Hey, lets not forget the fun! This class promotes “two-footedness” and creative potential. We’ll dare to deconstruct clever, artistic maneuvers that have been attempted and honed by both “playground legends” and famous professional players alike.
Check Avila's own Coach Yasin
This whimsical class addresses the age old soccer dilemma–how do pick the ball up if you can’t use your hands? Pop-ups is about doing just that, but with flair and confidence of a BALLER, using feet in creative ways to kick start juggling.
Sending a message to all who are present, that “Hey, I’m for realz!!!” You wouldn’t believe the original ways kids think of to pop the ball up. Parent’s–keep your wuss flies, it’s worth watching the entire class for artistry on display alone!
Juggling for your Record
The art of juggling is endlessly creative. But for some, simply counting is the fun part and the science of juggling is what attracts them.
We thought we’d join in too, and help such players build on that sense of attainment they experience with this activity, by empowering them with clever tips and ideas about juggling technique that they may have overlooked!
The Mechanics of Juggling
Let’s just state, that if your beginner player can only do 2-3 juggles, or if your somewhat elite player cannot even do 10 juggles, then you are already aware that the repetition involved in juggling is no easy feat.
There are universal mechanics principles involved. For starters, the ball is falling at 9.8 m/s squared. The squared part is what makes it tough, and basically means gravity is an acceleration formula. Therefore, to master this skill, you have to alter the weight that you apply to the technique based on how long it’s been in the air. For that reason, juggling is special because it’s the one skill that also teaches touch (or weight), not to mention two-footedness.
As a player keeps putting in the time to juggle, something amazing happens. The synapses in the brain begins the fire faster and the ball begins to look larger and as if it’s moving slower. So, juggling is a sort of occupational therapy sensory integration disorder. The better a player can juggle, the better their skills become, because the brain slows down the ball for the athlete smoothing out the execution of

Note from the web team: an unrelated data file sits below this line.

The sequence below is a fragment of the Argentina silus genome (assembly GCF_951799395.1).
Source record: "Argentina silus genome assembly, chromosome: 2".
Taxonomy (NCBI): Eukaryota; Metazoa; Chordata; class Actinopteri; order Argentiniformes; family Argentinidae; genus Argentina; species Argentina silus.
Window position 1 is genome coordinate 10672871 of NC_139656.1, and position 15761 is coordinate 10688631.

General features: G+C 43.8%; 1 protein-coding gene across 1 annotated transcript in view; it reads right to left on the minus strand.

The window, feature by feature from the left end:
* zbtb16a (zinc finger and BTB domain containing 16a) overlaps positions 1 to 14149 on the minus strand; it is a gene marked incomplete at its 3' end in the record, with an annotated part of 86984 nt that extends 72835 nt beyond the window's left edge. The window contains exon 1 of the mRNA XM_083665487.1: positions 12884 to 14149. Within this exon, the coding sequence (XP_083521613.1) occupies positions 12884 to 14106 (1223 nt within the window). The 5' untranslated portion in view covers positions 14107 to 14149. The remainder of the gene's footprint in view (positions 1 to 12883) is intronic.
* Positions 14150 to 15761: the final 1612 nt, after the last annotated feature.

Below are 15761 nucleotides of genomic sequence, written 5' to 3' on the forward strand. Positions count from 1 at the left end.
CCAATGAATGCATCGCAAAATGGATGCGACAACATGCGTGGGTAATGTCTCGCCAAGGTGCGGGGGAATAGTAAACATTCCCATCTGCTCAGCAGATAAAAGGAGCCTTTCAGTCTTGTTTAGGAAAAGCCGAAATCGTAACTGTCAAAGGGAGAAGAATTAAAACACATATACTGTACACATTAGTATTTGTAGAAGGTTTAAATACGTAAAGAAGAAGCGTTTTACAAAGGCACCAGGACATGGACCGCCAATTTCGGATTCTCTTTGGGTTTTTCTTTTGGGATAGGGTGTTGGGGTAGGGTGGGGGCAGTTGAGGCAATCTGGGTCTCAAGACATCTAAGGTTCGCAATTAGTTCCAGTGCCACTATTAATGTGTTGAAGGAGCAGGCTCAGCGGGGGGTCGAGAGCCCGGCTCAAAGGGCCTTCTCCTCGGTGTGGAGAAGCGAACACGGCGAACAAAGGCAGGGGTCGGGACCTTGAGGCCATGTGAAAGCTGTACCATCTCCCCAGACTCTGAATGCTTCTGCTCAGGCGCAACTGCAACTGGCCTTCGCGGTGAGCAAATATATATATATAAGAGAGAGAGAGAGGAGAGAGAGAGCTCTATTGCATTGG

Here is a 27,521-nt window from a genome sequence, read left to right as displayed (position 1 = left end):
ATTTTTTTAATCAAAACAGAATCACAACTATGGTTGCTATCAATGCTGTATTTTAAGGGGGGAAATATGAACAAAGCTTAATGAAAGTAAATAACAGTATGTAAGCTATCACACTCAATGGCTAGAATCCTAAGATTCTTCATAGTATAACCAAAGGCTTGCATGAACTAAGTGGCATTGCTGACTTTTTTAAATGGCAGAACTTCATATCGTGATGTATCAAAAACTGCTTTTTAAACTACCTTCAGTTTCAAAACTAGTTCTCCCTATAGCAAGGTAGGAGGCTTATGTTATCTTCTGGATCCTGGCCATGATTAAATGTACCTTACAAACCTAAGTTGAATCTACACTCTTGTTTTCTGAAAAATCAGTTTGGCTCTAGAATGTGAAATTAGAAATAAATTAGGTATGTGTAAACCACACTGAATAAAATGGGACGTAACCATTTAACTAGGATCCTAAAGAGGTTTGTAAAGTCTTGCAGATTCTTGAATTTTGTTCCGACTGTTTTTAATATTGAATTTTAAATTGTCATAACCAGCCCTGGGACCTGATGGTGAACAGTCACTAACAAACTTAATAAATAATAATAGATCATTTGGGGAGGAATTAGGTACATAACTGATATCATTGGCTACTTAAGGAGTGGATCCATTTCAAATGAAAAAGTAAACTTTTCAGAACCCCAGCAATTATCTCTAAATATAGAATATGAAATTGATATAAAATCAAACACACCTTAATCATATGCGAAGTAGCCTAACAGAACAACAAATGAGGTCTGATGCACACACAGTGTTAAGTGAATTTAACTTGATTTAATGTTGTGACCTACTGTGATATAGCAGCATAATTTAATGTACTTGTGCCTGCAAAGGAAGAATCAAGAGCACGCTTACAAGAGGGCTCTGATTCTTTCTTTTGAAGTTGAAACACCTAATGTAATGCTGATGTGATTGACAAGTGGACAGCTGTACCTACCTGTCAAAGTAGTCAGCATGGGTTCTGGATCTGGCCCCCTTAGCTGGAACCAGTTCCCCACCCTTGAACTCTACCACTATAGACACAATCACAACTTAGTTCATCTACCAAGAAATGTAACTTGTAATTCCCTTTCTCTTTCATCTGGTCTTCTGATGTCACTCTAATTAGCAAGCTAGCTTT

many other crucial soccer skills. For this reason, many coaches at tryouts use the juggling record as the benchmark as a way of knowing what level a player may be at.
it’s not everyday you beat your juggling record, but through this class we have set aside a time for guided assistance. Let’s go for it together, no matter what the number may be!
This class is for
We’re keeping it interesting but practical with this hybrid sport commonly called Soccer Tennis. It can be played in many different ways–as singles, doubles, in threes or fours, or larger groups–especially if a real soccer ball is used.
Many different objects can serve as a net. If no objects are available then two grids can be laid out separated by a dead zone. The number of bounces and touches can be adjusted. The serve can be changed from a service from hand to kicking it off of the ground. The game is a great replacement to juggling.
Limitations according to age and ability can really make it interesting. One favorite rule is when we place a garbage can at the back of either side of the court/field. Any team that gets the ball over the net and also in that can automatically wins the match, even if they were losing desperately! You can imagine the drama.
Many techniques such as receiving the ball in the air, heading, juggling, volleys etc., all get practiced during the natural course of any Soccer Tennis game. Players gain insight as they strategize and contemplate questions: Can the team in possession move their opponents into a poor position? Do they strike at the right time and play safely when needed? Can the defenders read their opponents intentions and counter them?
What’s best is how the game encourages both communication and cohesion in a fun climate: Do the players work well as a team? Do they complement one another or do they play as individuals? Can the players relate to the ball, its flight, bounces and speed? In other words, the soccer problems are similar to those in a match. The pressure of time is real. Both teams have goals and must think of attacking and defending. While it is not soccer, it is soccer like.